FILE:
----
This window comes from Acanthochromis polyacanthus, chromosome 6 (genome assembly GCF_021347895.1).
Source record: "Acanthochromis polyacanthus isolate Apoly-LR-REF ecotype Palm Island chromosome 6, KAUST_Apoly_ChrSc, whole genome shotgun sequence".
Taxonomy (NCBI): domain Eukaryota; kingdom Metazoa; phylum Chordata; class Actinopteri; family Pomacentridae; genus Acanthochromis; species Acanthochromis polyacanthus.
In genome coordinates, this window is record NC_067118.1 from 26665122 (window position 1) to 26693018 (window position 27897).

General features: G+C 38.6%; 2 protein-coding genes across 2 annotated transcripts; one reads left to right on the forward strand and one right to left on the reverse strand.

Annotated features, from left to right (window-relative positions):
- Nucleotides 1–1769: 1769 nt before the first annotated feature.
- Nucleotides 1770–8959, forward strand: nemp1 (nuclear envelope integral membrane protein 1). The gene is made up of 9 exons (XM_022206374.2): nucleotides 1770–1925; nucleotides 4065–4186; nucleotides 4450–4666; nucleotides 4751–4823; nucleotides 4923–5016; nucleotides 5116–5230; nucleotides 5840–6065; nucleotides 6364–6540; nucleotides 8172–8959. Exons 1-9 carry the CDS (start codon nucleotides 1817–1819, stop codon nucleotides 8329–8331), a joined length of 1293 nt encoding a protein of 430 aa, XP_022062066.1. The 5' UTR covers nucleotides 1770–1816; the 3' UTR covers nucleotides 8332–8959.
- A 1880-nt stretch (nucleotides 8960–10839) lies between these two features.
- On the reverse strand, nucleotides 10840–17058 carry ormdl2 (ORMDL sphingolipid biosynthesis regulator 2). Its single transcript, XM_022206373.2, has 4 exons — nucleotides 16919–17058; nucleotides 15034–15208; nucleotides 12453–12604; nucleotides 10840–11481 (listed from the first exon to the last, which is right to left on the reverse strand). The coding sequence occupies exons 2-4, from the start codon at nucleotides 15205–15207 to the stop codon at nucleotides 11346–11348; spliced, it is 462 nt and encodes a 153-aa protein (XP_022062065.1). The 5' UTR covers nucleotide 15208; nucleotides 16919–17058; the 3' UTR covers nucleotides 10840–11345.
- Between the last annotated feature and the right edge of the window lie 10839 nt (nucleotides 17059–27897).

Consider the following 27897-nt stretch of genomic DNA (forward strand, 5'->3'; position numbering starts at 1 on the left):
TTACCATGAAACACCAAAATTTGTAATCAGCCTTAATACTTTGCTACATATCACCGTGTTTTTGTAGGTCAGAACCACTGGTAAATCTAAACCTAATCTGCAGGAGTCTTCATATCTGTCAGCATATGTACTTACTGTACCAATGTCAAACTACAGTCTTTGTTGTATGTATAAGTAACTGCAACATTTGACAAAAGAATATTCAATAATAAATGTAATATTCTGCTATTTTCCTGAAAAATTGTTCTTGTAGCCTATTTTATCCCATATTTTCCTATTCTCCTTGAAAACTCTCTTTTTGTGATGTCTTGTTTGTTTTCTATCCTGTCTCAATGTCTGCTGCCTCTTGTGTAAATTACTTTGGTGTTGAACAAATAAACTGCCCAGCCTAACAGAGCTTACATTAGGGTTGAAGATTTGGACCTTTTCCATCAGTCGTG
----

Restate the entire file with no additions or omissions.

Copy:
This window comes from Acanthochromis polyacanthus, chromosome 6 (genome assembly GCF_021347895.1).
Source record: "Acanthochromis polyacanthus isolate Apoly-LR-REF ecotype Palm Island chromosome 6, KAUST_Apoly_ChrSc, whole genome shotgun sequence".
Taxonomy (NCBI): domain Eukaryota; kingdom Metazoa; phylum Chordata; class Actinopteri; family Pomacentridae; genus Acanthochromis; species Acanthochromis polyacanthus.
In genome coordinates, this window is record NC_067118.1 from 26665122 (window position 1) to 26693018 (window position 27897).

General features: G+C 38.6%; 2 protein-coding genes across 2 annotated transcripts; one reads left to right on the forward strand and one right to left on the reverse strand.

Annotated features, from left to right (window-relative positions):
- Nucleotides 1–1769: 1769 nt before the first annotated feature.
- Nucleotides 1770–8959, forward strand: nemp1 (nuclear envelope integral membrane protein 1). The gene is made up of 9 exons (XM_022206374.2): nucleotides 1770–1925; nucleotides 4065–4186; nucleotides 4450–4666; nucleotides 4751–4823; nucleotides 4923–5016; nucleotides 5116–5230; nucleotides 5840–6065; nucleotides 6364–6540; nucleotides 8172–8959. Exons 1-9 carry the CDS (start codon nucleotides 1817–1819, stop codon nucleotides 8329–8331), a joined length of 1293 nt encoding a protein of 430 aa, XP_022062066.1. The 5' UTR covers nucleotides 1770–1816; the 3' UTR covers nucleotides 8332–8959.
- A 1880-nt stretch (nucleotides 8960–10839) lies between these two features.
- On the reverse strand, nucleotides 10840–17058 carry ormdl2 (ORMDL sphingolipid biosynthesis regulator 2). Its single transcript, XM_022206373.2, has 4 exons — nucleotides 16919–17058; nucleotides 15034–15208; nucleotides 12453–12604; nucleotides 10840–11481 (listed from the first exon to the last, which is right to left on the reverse strand). The coding sequence occupies exons 2-4, from the start codon at nucleotides 15205–15207 to the stop codon at nucleotides 11346–11348; spliced, it is 462 nt and encodes a 153-aa protein (XP_022062065.1). The 5' UTR covers nucleotide 15208; nucleotides 16919–17058; the 3' UTR covers nucleotides 10840–11345.
- Between the last annotated feature and the right edge of the window lie 10839 nt (nucleotides 17059–27897).

Consider the following 27897-nt stretch of genomic DNA (forward strand, 5'->3'; position numbering starts at 1 on the left):
TTACCATGAAACACCAAAATTTGTAATCAGCCTTAATACTTTGCTACATATCACCGTGTTTTTGTAGGTCAGAACCACTGGTAAATCTAAACCTAATCTGCAGGAGTCTTCATATCTGTCAGCATATGTACTTACTGTACCAATGTCAAACTACAGTCTTTGTTGTATGTATAAGTAACTGCAACATTTGACAAAAGAATATTCAATAATAAATGTAATATTCTGCTATTTTCCTGAAAAATTGTTCTTGTAGCCTATTTTATCCCATATTTTCCTATTCTCCTTGAAAACTCTCTTTTTGTGATGTCTTGTTTGTTTTCTATCCTGTCTCAATGTCTGCTGCCTCTTGTGTAAATTACTTTGGTGTTGAACAAATAAACTGCCCAGCCTAACAGAGCTTACATTAGGGTTGAAGATTTGGACCTTTTCCATCAGTCGTG